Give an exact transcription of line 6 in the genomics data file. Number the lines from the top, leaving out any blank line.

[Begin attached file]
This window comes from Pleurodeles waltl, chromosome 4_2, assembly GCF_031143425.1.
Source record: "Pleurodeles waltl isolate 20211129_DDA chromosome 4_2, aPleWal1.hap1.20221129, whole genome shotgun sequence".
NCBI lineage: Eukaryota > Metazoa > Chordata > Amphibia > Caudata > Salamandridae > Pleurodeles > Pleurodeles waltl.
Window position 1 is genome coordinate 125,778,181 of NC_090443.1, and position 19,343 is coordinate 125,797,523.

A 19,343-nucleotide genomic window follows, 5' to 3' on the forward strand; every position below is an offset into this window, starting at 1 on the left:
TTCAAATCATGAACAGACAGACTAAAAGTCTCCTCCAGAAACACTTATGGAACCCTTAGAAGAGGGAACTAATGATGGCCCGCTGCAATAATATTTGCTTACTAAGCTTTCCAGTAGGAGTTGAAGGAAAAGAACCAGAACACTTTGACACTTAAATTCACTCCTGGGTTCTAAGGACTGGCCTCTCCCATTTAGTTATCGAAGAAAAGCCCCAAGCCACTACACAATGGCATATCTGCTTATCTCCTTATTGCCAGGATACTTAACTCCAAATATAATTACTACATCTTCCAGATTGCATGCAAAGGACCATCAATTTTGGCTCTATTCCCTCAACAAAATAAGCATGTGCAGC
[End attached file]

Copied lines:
TTCAAATCATGAACAGACAGACTAAAAGTCTCCTCCAGAAACACTTATGGAACCCTTAGAAGAGGGAACTAATGATGGCCCGCTGCAATAATATTTGCTTACTAAGCTTTCCAGTAGGAGTTGAAGGAAAAGAACCAGAACACTTTGACACTTAAATTCACTCCTGGGTTCTAAGGACTGGCCTCTCCCATTTAGTTATCGAAGAAAAGCCCCAAGCCACTACACAATGGCATATCTGCTTATCTCCTTATTGCCAGGATACTTAACTCCAAATATAATTACTACATCTTCCAGATTGCATGCAAAGGACCATCAATTTTGGCTCTATTCCCTCAACAAAATAAGCATGTGCAGC